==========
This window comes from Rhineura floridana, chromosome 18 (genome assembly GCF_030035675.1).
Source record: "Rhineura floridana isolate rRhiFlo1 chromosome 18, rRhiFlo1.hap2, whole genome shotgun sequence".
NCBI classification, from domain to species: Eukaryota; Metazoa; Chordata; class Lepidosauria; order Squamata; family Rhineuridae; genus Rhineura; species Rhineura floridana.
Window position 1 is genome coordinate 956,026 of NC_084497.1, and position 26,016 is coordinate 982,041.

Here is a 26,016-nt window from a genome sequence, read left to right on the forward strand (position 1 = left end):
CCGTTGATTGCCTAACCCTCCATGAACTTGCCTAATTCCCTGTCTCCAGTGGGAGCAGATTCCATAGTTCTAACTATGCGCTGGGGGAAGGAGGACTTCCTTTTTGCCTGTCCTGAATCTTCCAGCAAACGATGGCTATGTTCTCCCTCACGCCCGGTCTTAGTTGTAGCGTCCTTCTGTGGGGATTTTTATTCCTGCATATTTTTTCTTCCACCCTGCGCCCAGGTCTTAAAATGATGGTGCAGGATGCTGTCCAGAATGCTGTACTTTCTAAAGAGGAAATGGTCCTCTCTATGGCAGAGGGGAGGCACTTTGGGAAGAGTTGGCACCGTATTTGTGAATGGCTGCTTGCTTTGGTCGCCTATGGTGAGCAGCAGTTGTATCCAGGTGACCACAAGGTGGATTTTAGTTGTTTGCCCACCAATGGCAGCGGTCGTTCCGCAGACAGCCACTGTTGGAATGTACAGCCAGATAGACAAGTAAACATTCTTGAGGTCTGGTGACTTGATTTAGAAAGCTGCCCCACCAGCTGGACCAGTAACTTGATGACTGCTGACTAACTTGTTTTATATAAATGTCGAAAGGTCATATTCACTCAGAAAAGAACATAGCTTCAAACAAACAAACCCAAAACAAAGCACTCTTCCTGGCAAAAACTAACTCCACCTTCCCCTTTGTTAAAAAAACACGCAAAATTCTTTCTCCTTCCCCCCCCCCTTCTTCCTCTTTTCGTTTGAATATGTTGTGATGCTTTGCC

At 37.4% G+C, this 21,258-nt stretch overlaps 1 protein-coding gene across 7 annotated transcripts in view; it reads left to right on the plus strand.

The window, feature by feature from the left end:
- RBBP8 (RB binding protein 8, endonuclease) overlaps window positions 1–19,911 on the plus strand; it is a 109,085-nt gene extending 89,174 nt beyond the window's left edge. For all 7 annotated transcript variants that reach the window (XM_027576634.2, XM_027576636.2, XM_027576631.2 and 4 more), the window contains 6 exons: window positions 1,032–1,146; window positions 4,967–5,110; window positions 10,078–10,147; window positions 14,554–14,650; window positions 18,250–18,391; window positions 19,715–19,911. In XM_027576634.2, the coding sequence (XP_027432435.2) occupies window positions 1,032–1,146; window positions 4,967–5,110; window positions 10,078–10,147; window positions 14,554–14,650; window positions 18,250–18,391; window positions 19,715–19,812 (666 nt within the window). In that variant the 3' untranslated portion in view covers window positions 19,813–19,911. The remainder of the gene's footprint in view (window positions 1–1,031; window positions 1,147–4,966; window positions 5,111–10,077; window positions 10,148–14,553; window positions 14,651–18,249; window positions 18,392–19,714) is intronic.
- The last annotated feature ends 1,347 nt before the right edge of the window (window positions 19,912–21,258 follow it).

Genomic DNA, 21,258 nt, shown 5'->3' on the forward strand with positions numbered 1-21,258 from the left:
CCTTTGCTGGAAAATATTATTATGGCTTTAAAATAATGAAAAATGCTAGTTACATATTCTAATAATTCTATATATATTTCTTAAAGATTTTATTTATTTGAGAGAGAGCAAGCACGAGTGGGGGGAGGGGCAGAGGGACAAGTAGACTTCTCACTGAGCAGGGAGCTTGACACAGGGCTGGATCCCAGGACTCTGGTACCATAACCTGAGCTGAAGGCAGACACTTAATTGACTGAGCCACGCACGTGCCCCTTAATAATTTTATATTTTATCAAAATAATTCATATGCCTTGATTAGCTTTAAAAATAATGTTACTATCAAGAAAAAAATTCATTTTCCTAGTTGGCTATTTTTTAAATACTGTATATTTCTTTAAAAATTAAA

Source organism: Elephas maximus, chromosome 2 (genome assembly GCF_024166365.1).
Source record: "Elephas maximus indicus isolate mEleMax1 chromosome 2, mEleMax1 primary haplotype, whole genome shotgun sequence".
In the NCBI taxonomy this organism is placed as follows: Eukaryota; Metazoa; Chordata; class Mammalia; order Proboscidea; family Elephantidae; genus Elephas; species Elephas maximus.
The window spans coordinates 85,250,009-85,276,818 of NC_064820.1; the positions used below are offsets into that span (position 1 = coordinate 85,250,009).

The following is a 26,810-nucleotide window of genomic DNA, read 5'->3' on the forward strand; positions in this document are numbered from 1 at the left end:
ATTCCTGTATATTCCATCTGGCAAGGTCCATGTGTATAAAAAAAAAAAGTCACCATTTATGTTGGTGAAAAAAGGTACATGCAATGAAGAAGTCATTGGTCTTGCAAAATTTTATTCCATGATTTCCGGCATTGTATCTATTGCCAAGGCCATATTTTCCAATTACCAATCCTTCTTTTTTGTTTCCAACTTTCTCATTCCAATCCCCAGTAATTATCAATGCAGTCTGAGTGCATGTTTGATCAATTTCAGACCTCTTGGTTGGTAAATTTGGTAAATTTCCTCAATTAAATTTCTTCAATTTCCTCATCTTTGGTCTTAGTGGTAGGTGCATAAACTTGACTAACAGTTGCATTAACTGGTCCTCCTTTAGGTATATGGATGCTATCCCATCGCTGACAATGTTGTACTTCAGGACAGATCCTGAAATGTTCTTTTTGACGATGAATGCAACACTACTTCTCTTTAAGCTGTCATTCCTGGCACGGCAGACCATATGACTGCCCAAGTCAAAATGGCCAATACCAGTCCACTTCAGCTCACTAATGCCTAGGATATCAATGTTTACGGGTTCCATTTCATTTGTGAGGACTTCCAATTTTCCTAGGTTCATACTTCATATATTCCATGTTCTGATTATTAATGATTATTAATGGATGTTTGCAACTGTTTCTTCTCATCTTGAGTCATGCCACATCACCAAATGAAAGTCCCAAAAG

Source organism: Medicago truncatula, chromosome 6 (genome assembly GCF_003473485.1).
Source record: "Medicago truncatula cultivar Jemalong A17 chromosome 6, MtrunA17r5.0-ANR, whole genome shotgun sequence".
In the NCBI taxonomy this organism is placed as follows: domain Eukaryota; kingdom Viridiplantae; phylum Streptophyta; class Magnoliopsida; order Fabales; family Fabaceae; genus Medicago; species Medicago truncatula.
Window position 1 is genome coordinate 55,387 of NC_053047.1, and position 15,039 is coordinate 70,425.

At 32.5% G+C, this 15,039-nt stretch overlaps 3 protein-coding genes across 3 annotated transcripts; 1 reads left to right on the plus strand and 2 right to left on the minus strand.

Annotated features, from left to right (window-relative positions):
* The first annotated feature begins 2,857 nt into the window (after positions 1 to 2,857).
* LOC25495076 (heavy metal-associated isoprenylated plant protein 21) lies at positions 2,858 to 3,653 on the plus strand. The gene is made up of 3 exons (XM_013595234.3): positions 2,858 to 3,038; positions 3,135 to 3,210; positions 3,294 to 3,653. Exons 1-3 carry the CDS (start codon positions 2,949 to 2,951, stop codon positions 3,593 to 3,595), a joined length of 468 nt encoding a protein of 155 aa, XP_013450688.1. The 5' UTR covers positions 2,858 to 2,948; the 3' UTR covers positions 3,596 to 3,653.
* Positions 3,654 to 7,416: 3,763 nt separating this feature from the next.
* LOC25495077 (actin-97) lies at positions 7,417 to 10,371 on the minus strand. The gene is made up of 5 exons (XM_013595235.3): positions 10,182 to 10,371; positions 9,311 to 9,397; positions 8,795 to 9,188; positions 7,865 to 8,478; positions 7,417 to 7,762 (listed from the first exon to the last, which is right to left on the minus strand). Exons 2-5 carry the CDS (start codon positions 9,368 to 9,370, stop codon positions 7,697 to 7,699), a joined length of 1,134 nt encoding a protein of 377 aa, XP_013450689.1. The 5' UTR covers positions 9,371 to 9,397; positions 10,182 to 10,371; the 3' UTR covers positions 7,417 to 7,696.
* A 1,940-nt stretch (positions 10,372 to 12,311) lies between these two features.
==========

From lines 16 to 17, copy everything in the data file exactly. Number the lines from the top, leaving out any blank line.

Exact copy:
The window spans coordinates 85,250,009-85,276,818 of NC_064820.1; the positions used below are offsets into that span (position 1 = coordinate 85,250,009).

The following is a 26,810-nucleotide window of genomic DNA, read 5'->3' on the forward strand; positions in this document are numbered from 1 at the left end: